In terms of hardware, the identification device 16 may be set up from commercial circuits, in particular from real time digital signal processors (DSP) with floating point arithmetic commonly used (e.g. TMS320C3X and TMS320C4X sold by the company Texas Instruments, AD21061 sold by the company Analog Devices . . . ). Fixed point arithmetic processors may also be used, the usual precautions being taken with regard to the appropriate framing of the data in the processing.
In the alternative embodiment diagrammatically shown in
By way of example, the coder/decoder may correspond to the RPE-LTP codec used in the GSM cellular radio telephony system (see Specification GSM 06.01 issued by the European Telecommunications Standard Institute). This coder, like most digital audio coders currently used, operates on the basis of linear prediction on frames of the speech signal corresponding to an almost stationary zone of the signal, which will fulfil the requirements of this invention. In the case of GSM, the frames are 20 ms. In the binary stream Φ which it issues, the coder incorporates on the one hand quantification parameters for the LAR coefficients mentioned above, which characterise the 10-order linear prediction filter of the speech signal, and, on the other, quantification parameters of an excitation signal corresponding to the linear prediction residue.
The decoder 40 has circuits which recover the excitation signal from its quantification parameters read in the stream Φ and a synthesis filter which is the inverse of the 10-order prediction filter to which the coefficients derived by the quantified LAR's are applied. The synthesis filter receives the excitation signal and issues the decoded speech signal x_{t}. The decoder 40 can therefore obtain the linear prediction parameters from the stream Φ instead of modules 34 and 36 of the device illustrated in FIG. 3. It may also provide the prediction residue (corresponding to the excitation signal of the synthesis filter) forming the components of the vector U_{t }needed for the adaptation module 22.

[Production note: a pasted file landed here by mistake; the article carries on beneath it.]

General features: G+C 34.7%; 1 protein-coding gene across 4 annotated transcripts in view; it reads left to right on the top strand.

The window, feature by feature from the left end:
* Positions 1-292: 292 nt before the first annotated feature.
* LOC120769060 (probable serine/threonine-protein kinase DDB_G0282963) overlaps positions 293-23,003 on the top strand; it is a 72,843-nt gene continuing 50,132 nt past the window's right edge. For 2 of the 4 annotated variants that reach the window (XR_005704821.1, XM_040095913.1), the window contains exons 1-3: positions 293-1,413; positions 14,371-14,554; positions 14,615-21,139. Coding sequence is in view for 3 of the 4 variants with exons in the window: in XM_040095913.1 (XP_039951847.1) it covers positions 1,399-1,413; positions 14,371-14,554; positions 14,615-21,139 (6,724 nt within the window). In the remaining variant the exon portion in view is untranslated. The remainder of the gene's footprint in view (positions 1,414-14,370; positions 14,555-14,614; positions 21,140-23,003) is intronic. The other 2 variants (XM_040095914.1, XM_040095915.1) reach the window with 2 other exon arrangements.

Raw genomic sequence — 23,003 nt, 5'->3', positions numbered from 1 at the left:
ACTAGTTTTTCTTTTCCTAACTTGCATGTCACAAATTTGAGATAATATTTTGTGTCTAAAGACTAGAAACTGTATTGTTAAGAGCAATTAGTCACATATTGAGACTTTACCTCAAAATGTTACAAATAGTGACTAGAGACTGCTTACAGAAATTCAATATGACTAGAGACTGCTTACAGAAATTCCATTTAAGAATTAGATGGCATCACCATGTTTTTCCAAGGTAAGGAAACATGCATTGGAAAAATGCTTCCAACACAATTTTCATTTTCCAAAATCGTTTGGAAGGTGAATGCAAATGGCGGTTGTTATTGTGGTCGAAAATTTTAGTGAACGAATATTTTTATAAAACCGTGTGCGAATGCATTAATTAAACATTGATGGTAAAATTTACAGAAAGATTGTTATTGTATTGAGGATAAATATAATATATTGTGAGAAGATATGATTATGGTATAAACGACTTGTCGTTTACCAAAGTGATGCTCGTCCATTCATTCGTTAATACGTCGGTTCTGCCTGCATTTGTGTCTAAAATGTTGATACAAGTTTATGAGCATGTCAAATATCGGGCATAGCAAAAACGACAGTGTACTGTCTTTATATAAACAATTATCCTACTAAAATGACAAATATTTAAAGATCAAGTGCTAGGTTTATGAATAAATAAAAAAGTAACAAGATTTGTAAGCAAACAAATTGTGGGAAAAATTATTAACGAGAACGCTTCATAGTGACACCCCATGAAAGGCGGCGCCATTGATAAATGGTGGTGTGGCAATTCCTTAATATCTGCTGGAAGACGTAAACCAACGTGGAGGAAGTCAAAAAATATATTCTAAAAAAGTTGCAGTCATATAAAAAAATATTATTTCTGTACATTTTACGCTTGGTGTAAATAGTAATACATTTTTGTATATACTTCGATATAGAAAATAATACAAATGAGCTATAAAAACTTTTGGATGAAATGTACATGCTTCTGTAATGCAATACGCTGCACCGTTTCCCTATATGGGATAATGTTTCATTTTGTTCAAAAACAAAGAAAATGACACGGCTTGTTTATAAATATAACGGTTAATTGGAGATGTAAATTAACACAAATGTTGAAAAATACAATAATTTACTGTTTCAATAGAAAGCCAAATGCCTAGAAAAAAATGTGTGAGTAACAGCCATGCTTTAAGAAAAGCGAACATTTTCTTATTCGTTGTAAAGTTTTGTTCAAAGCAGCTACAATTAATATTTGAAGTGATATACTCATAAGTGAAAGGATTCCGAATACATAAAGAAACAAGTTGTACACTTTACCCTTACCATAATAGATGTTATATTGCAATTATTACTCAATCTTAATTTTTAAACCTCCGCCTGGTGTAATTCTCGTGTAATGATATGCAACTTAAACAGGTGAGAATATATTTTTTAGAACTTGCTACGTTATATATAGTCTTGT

In an equipment incorporating a speech decoder and an adaptive echo canceller, it may be seen that using the pseudo-APA algorithm as illustrated in
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U.S. Classification | 381/66, 708/322, 379/406.01 |
International Classification | G10L21/02, H03H21/00, G10L15/20, H04M9/08, H04B3/23, H04R3/02, G10K15/00 |
Cooperative Classification | H04B3/23, H04M9/082 |
European Classification | H04B3/23, H04M9/08C |
Date | Code | Event | Description |
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Jun 20, 2000 | AS | Assignment | Owner name: FRANCE TELECOM, FRANCE Free format text: ASSIGNMENT OF ASSIGNORS INTEREST;ASSIGNORS:SCALART, PASCAL;BOUTEILLE, FRANCK;REEL/FRAME:010931/0619 Effective date: 20000420 |
Aug 9, 2005 | CC | Certificate of correction | |
Oct 30, 2008 | FPAY | Fee payment | Year of fee payment: 4 |